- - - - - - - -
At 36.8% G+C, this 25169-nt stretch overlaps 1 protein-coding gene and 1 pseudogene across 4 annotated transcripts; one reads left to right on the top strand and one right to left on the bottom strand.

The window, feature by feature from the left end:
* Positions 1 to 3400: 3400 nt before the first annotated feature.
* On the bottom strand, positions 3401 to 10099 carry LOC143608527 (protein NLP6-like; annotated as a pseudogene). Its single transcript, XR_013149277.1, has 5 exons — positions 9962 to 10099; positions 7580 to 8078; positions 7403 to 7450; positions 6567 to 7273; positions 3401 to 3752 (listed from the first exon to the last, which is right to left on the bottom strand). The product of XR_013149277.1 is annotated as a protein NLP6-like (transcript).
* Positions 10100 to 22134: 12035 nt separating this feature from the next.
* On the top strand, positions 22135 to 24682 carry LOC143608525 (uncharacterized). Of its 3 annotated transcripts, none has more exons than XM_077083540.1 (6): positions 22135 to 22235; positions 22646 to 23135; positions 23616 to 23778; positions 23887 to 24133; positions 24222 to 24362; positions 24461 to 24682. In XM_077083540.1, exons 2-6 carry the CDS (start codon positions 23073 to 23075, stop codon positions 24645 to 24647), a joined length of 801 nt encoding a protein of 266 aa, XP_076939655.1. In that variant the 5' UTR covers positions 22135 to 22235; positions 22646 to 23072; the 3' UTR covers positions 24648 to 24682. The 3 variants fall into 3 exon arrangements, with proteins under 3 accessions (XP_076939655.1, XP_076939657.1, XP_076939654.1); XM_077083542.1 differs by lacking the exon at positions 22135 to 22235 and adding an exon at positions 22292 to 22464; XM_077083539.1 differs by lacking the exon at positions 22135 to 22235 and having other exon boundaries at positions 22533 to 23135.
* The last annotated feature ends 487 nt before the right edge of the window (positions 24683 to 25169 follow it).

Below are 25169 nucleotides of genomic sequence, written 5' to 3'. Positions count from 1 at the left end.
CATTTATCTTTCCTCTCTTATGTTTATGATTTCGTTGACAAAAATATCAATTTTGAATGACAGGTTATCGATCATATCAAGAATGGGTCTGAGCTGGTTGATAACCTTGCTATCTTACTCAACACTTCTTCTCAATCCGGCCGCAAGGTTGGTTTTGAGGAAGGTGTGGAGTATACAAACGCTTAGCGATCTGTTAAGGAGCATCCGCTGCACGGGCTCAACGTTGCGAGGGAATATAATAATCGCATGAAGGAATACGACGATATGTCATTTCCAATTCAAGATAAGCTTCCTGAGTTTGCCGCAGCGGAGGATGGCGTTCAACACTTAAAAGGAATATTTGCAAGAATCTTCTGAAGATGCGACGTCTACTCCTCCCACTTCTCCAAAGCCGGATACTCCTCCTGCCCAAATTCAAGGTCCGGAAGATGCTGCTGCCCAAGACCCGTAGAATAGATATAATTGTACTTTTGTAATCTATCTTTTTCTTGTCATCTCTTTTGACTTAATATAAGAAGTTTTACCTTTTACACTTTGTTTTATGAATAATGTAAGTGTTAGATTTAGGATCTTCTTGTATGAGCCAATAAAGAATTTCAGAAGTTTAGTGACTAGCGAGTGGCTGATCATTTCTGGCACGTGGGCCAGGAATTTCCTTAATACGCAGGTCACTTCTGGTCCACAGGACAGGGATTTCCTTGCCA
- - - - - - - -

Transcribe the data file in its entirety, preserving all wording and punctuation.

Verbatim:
At 36.8% G+C, this 25169-nt stretch overlaps 1 protein-coding gene and 1 pseudogene across 4 annotated transcripts; one reads left to right on the top strand and one right to left on the bottom strand.

The window, feature by feature from the left end:
* Positions 1 to 3400: 3400 nt before the first annotated feature.
* On the bottom strand, positions 3401 to 10099 carry LOC143608527 (protein NLP6-like; annotated as a pseudogene). Its single transcript, XR_013149277.1, has 5 exons — positions 9962 to 10099; positions 7580 to 8078; positions 7403 to 7450; positions 6567 to 7273; positions 3401 to 3752 (listed from the first exon to the last, which is right to left on the bottom strand). The product of XR_013149277.1 is annotated as a protein NLP6-like (transcript).
* Positions 10100 to 22134: 12035 nt separating this feature from the next.
* On the top strand, positions 22135 to 24682 carry LOC143608525 (uncharacterized). Of its 3 annotated transcripts, none has more exons than XM_077083540.1 (6): positions 22135 to 22235; positions 22646 to 23135; positions 23616 to 23778; positions 23887 to 24133; positions 24222 to 24362; positions 24461 to 24682. In XM_077083540.1, exons 2-6 carry the CDS (start codon positions 23073 to 23075, stop codon positions 24645 to 24647), a joined length of 801 nt encoding a protein of 266 aa, XP_076939655.1. In that variant the 5' UTR covers positions 22135 to 22235; positions 22646 to 23072; the 3' UTR covers positions 24648 to 24682. The 3 variants fall into 3 exon arrangements, with proteins under 3 accessions (XP_076939655.1, XP_076939657.1, XP_076939654.1); XM_077083542.1 differs by lacking the exon at positions 22135 to 22235 and adding an exon at positions 22292 to 22464; XM_077083539.1 differs by lacking the exon at positions 22135 to 22235 and having other exon boundaries at positions 22533 to 23135.
* The last annotated feature ends 487 nt before the right edge of the window (positions 24683 to 25169 follow it).

Below are 25169 nucleotides of genomic sequence, written 5' to 3'. Positions count from 1 at the left end.
CATTTATCTTTCCTCTCTTATGTTTATGATTTCGTTGACAAAAATATCAATTTTGAATGACAGGTTATCGATCATATCAAGAATGGGTCTGAGCTGGTTGATAACCTTGCTATCTTACTCAACACTTCTTCTCAATCCGGCCGCAAGGTTGGTTTTGAGGAAGGTGTGGAGTATACAAACGCTTAGCGATCTGTTAAGGAGCATCCGCTGCACGGGCTCAACGTTGCGAGGGAATATAATAATCGCATGAAGGAATACGACGATATGTCATTTCCAATTCAAGATAAGCTTCCTGAGTTTGCCGCAGCGGAGGATGGCGTTCAACACTTAAAAGGAATATTTGCAAGAATCTTCTGAAGATGCGACGTCTACTCCTCCCACTTCTCCAAAGCCGGATACTCCTCCTGCCCAAATTCAAGGTCCGGAAGATGCTGCTGCCCAAGACCCGTAGAATAGATATAATTGTACTTTTGTAATCTATCTTTTTCTTGTCATCTCTTTTGACTTAATATAAGAAGTTTTACCTTTTACACTTTGTTTTATGAATAATGTAAGTGTTAGATTTAGGATCTTCTTGTATGAGCCAATAAAGAATTTCAGAAGTTTAGTGACTAGCGAGTGGCTGATCATTTCTGGCACGTGGGCCAGGAATTTCCTTAATACGCAGGTCACTTCTGGTCCACAGGACAGGGATTTCCTTGCCA